Sat, Nov 07, 2015 - Page 5 News List

‘Glass’ suspension bridge set to open next month

LONGEST SUSPENSION BRIDGE:The new bridge in Pingtung County has features, such as local art and steel certified to remain rust-free for more than 150 years

By Chiu Chih-jou and Jake Chung  /  Staff reporter, with staff writer

Members of the Rukai and Bunun ommunities on Thursday pose for pictures in traditional costume on the glass bridge in Pingtung’s Sandimen.

Photo provided by the Red Cross

Pictures of a 262m-long and 15-story high bridge in the Sandimen (三地門) area and Majia (瑪家) and Neipu (內埔) townships in Pingtung County went viral on the Internet recently as it was hailed as the nation’s longest suspension bridge.

Called the glass bridge because of its glass surface, it was built 30m downriver from the site of an old bridge, and it spans the Ailiao River (隘寮溪).

The north side is close to an ancient trail near Sandimen and the south side is adjacent to the Aboriginal Cultural Park staff dormitory, officials said.

Bridge designer Lee Chung-pin (李仲彬) said that the Sandimen suspension bridge is longer than the Fumei suspension bridge in Alishan (阿里山), which is 175m long.

The glass bridge was reportedly also the nation’s most expensive suspension bridge, with the maintenance catwalk alone costing NT$2 million (US$61,106).

The bridge has other unique aspects, such as anchoring below rocks on both sides and high-end construction materials, such as stainless steel that has been certified rust-resistant for about 150 years.

These features ensure the bridge is stable and does not move in the wind, Lee said.

Paiwan artist Sakuliu Pavavalung was invited by the county government to adorn the bridge with art that is representative of local Aborigines.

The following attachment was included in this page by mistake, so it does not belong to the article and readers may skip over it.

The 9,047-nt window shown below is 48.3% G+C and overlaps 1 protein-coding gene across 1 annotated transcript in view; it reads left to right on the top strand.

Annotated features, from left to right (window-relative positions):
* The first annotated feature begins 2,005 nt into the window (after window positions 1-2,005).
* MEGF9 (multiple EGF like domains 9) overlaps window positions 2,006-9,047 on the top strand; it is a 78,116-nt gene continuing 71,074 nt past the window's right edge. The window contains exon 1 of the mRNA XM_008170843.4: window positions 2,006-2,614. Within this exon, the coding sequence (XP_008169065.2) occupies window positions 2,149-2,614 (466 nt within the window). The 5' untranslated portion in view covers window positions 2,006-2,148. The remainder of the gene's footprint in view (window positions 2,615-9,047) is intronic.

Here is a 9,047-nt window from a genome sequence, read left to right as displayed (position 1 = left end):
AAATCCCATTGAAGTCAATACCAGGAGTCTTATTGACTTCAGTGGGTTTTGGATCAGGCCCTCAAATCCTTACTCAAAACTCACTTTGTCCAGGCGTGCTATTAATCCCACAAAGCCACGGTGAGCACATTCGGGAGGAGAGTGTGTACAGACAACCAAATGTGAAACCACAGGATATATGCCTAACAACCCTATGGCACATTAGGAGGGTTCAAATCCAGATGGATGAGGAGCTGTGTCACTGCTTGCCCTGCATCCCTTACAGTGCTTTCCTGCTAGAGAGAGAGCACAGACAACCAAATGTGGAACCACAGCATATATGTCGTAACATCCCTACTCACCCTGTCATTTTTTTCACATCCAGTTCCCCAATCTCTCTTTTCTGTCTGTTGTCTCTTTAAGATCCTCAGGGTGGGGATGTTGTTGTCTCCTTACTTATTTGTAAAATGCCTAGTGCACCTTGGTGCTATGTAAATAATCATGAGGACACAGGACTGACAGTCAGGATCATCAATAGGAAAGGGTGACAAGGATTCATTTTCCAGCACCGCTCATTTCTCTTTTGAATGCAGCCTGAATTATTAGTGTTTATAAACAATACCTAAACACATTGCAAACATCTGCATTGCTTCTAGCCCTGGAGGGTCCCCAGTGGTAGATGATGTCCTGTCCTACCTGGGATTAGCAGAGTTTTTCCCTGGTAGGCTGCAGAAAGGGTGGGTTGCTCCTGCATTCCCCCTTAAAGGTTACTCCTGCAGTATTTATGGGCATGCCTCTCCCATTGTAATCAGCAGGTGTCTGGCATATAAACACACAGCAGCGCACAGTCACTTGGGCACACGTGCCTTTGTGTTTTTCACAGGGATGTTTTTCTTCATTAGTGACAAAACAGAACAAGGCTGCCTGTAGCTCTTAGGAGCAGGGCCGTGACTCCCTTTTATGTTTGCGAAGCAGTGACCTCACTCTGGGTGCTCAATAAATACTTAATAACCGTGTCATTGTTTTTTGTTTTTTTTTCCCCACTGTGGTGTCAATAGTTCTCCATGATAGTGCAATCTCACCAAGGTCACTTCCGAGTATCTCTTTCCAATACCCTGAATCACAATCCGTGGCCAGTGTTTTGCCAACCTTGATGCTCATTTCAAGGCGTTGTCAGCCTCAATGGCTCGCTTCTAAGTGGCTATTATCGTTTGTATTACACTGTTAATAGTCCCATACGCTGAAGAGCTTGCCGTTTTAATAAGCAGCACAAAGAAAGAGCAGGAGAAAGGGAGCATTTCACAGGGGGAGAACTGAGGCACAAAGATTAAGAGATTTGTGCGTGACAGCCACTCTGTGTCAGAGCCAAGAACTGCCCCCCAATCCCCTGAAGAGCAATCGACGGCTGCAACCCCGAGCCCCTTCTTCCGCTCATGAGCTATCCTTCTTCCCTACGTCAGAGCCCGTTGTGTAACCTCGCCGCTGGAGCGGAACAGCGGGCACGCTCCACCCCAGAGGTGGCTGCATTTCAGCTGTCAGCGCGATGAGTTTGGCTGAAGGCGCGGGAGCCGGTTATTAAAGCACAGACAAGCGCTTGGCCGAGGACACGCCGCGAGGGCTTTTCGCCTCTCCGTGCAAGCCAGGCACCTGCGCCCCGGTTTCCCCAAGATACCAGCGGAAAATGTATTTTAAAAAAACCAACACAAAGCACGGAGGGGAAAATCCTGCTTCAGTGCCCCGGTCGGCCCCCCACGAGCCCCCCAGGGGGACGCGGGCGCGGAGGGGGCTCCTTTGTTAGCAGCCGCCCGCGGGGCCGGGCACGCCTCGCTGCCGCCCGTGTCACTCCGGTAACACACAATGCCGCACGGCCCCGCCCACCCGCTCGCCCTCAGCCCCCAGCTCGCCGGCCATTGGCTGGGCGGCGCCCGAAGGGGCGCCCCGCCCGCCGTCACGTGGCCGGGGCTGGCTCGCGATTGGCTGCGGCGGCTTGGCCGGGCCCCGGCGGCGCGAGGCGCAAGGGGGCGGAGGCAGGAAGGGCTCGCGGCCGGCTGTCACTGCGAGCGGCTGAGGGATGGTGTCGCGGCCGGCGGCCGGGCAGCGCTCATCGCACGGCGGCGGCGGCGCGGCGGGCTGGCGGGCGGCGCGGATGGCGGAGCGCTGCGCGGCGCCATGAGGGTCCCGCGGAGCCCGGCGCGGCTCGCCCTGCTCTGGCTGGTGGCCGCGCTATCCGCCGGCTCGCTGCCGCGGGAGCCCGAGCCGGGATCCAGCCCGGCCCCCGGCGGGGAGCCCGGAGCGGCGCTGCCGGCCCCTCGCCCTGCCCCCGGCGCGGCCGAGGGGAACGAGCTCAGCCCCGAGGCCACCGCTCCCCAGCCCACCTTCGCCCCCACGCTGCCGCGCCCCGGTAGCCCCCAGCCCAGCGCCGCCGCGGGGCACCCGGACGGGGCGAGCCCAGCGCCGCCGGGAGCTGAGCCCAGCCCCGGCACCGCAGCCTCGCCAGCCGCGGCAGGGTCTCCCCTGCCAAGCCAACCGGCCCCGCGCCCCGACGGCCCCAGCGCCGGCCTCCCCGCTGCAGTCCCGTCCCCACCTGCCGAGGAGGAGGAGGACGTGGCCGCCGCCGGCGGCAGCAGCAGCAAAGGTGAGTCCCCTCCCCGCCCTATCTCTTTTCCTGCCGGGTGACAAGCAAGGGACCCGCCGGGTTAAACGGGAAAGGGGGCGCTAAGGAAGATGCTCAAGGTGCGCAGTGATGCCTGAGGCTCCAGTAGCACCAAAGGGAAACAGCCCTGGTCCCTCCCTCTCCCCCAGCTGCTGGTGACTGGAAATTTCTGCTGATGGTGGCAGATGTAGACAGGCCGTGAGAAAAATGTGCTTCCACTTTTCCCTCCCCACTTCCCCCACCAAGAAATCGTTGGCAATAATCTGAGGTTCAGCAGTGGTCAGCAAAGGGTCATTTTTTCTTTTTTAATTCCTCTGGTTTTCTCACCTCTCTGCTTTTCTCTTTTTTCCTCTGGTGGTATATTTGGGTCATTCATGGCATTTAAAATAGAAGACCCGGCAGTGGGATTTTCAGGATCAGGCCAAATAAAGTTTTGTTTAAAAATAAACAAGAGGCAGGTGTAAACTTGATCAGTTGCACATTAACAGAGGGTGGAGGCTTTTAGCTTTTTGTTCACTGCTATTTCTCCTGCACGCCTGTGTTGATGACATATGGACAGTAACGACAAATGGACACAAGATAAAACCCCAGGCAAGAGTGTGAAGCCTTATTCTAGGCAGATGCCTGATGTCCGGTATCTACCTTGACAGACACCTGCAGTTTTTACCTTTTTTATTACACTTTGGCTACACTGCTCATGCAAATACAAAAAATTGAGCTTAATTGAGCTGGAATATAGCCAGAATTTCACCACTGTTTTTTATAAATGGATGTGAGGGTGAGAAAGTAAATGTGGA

The bridge features a taro and a yam at both entrances, symbolic of the melding of Han and Aboriginal cultures.

The bridge itself features mosaics made by Beiyeh Elementary School and Timur Elementary School students, officials said.

The bridge has a maximum capacity of 100 people.

The county government has negotiated with the Aboriginal Cultural Park, the Neipu Agricultural-Industrial Vocational High School and the Water Resources Agency’s seventh river management office for about 700 parking spaces.

Pingtung County public transport is also to include the bridge on its routes.

With construction completed this month, the county government is set to open the bridge to the public next month, pending the results of safety inspections, the county government said, adding that to limit the flow of visitors on the bridge, a fee will be charged.

The Red Cross donated NT$53 million to help build the bridge, while the Executive Yuan’s Typhoon Morakot rebuilding association invested NT$9 million, primarily in the construction of roads and cultural adornments. The county government provided NT$3.5 million, and township offices also contributed to construction costs.

The county government said that it hoped the new bridge would serve the county as the old one did by attracting visitors to the region.

The old bridge had been a regional landmark since the Japanese colonial era and featured on postcards from the time, the county government said, adding that the new bridge could help connect tourist hotspots in northern Pingtung.

With a route that links Aboriginal communities to other regional sites in the area, such as St Mary’s Church in Wanjin Township (萬金), visitors can explore all that Pingtung has to offer, the county government said.

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